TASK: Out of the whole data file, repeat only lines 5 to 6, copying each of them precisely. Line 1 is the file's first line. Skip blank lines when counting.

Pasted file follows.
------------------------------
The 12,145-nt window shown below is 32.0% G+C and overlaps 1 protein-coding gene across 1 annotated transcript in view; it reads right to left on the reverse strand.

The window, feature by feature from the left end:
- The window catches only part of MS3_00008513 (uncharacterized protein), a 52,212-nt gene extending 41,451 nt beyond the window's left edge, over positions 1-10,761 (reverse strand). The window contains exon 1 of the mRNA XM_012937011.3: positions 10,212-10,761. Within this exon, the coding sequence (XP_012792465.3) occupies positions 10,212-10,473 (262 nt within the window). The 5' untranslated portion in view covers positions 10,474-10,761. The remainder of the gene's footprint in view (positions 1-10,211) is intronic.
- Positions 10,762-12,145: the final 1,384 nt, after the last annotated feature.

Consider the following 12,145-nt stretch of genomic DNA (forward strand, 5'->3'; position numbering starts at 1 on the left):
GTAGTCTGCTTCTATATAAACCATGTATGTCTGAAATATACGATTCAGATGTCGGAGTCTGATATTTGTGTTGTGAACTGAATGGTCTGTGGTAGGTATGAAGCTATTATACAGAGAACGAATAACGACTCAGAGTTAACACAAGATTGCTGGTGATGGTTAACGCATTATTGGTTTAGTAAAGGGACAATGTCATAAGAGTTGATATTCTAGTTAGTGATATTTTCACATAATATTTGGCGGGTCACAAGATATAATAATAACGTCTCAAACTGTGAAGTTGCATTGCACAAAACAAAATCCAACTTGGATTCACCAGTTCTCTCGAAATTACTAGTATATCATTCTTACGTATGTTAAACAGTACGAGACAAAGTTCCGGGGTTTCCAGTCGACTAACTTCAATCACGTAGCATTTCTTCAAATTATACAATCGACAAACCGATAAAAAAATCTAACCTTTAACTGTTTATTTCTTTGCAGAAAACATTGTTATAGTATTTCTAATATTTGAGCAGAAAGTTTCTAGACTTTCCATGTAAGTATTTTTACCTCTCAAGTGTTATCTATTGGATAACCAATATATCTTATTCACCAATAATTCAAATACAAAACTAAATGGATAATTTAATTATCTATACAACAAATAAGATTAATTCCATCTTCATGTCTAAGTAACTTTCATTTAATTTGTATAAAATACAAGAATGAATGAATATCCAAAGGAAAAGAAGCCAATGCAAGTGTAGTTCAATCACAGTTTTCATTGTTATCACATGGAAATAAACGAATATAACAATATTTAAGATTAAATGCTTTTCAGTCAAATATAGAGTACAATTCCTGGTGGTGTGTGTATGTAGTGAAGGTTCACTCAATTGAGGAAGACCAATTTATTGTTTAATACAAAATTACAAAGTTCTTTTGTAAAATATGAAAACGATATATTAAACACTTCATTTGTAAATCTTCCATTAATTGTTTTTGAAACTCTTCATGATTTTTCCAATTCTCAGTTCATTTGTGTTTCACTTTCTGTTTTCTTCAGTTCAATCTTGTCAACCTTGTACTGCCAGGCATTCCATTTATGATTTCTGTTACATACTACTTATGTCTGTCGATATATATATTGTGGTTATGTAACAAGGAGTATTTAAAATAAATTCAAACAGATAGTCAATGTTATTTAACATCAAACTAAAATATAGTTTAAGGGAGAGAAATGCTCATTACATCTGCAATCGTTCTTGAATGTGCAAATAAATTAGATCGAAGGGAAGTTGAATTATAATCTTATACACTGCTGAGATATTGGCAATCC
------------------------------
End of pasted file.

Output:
Consider the following 12,145-nt stretch of genomic DNA (forward strand, 5'->3'; position numbering starts at 1 on the left):
GTAGTCTGCTTCTATATAAACCATGTATGTCTGAAATATACGATTCAGATGTCGGAGTCTGATATTTGTGTTGTGAACTGAATGGTCTGTGGTAGGTATGAAGCTATTATACAGAGAACGAATAACGACTCAGAGTTAACACAAGATTGCTGGTGATGGTTAACGCATTATTGGTTTAGTAAAGGGACAATGTCATAAGAGTTGATATTCTAGTTAGTGATATTTTCACATAATATTTGGCGGGTCACAAGATATAATAATAACGTCTCAAACTGTGAAGTTGCATTGCACAAAACAAAATCCAACTTGGATTCACCAGTTCTCTCGAAATTACTAGTATATCATTCTTACGTATGTTAAACAGTACGAGACAAAGTTCCGGGGTTTCCAGTCGACTAACTTCAATCACGTAGCATTTCTTCAAATTATACAATCGACAAACCGATAAAAAAATCTAACCTTTAACTGTTTATTTCTTTGCAGAAAACATTGTTATAGTATTTCTAATATTTGAGCAGAAAGTTTCTAGACTTTCCATGTAAGTATTTTTACCTCTCAAGTGTTATCTATTGGATAACCAATATATCTTATTCACCAATAATTCAAATACAAAACTAAATGGATAATTTAATTATCTATACAACAAATAAGATTAATTCCATCTTCATGTCTAAGTAACTTTCATTTAATTTGTATAAAATACAAGAATGAATGAATATCCAAAGGAAAAGAAGCCAATGCAAGTGTAGTTCAATCACAGTTTTCATTGTTATCACATGGAAATAAACGAATATAACAATATTTAAGATTAAATGCTTTTCAGTCAAATATAGAGTACAATTCCTGGTGGTGTGTGTATGTAGTGAAGGTTCACTCAATTGAGGAAGACCAATTTATTGTTTAATACAAAATTACAAAGTTCTTTTGTAAAATATGAAAACGATATATTAAACACTTCATTTGTAAATCTTCCATTAATTGTTTTTGAAACTCTTCATGATTTTTCCAATTCTCAGTTCATTTGTGTTTCACTTTCTGTTTTCTTCAGTTCAATCTTGTCAACCTTGTACTGCCAGGCATTCCATTTATGATTTCTGTTACATACTACTTATGTCTGTCGATATATATATTGTGGTTATGTAACAAGGAGTATTTAAAATAAATTCAAACAGATAGTCAATGTTATTTAACATCAAACTAAAATATAGTTTAAGGGAGAGAAATGCTCATTACATCTGCAATCGTTCTTGAATGTGCAAATAAATTAGATCGAAGGGAAGTTGAATTATAATCTTATACACTGCTGAGATATTGGCAATCC